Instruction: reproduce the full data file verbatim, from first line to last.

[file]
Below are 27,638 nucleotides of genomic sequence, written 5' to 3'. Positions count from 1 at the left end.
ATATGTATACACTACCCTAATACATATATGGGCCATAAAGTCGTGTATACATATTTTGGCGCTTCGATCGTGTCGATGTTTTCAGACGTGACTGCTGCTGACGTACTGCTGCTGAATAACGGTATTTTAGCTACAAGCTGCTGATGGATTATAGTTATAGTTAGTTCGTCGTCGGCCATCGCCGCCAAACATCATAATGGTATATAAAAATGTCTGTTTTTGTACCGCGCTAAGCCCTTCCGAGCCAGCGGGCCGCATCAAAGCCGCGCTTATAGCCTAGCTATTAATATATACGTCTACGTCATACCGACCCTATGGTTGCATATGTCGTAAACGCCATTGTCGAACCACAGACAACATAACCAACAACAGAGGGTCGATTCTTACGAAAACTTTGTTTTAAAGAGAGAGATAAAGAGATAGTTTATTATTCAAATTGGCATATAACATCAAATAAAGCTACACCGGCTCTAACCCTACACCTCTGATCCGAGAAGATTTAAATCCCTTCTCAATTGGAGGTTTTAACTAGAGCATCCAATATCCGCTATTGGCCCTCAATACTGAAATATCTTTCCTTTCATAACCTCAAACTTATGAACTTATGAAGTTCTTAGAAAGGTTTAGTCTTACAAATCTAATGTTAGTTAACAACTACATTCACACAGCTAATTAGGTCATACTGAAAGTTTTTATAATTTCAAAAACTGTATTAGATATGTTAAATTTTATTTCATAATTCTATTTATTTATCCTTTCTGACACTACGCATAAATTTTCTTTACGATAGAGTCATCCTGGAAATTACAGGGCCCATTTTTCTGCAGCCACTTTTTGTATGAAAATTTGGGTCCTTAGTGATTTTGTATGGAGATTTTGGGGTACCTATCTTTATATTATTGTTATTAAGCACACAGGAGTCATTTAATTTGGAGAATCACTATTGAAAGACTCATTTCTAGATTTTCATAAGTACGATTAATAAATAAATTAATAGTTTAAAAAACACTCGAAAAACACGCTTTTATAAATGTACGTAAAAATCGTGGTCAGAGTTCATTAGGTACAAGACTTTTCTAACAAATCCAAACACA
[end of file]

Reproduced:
Below are 27,638 nucleotides of genomic sequence, written 5' to 3'. Positions count from 1 at the left end.
ATATGTATACACTACCCTAATACATATATGGGCCATAAAGTCGTGTATACATATTTTGGCGCTTCGATCGTGTCGATGTTTTCAGACGTGACTGCTGCTGACGTACTGCTGCTGAATAACGGTATTTTAGCTACAAGCTGCTGATGGATTATAGTTATAGTTAGTTCGTCGTCGGCCATCGCCGCCAAACATCATAATGGTATATAAAAATGTCTGTTTTTGTACCGCGCTAAGCCCTTCCGAGCCAGCGGGCCGCATCAAAGCCGCGCTTATAGCCTAGCTATTAATATATACGTCTACGTCATACCGACCCTATGGTTGCATATGTCGTAAACGCCATTGTCGAACCACAGACAACATAACCAACAACAGAGGGTCGATTCTTACGAAAACTTTGTTTTAAAGAGAGAGATAAAGAGATAGTTTATTATTCAAATTGGCATATAACATCAAATAAAGCTACACCGGCTCTAACCCTACACCTCTGATCCGAGAAGATTTAAATCCCTTCTCAATTGGAGGTTTTAACTAGAGCATCCAATATCCGCTATTGGCCCTCAATACTGAAATATCTTTCCTTTCATAACCTCAAACTTATGAACTTATGAAGTTCTTAGAAAGGTTTAGTCTTACAAATCTAATGTTAGTTAACAACTACATTCACACAGCTAATTAGGTCATACTGAAAGTTTTTATAATTTCAAAAACTGTATTAGATATGTTAAATTTTATTTCATAATTCTATTTATTTATCCTTTCTGACACTACGCATAAATTTTCTTTACGATAGAGTCATCCTGGAAATTACAGGGCCCATTTTTCTGCAGCCACTTTTTGTATGAAAATTTGGGTCCTTAGTGATTTTGTATGGAGATTTTGGGGTACCTATCTTTATATTATTGTTATTAAGCACACAGGAGTCATTTAATTTGGAGAATCACTATTGAAAGACTCATTTCTAGATTTTCATAAGTACGATTAATAAATAAATTAATAGTTTAAAAAACACTCGAAAAACACGCTTTTATAAATGTACGTAAAAATCGTGGTCAGAGTTCATTAGGTACAAGACTTTTCTAACAAATCCAAACACA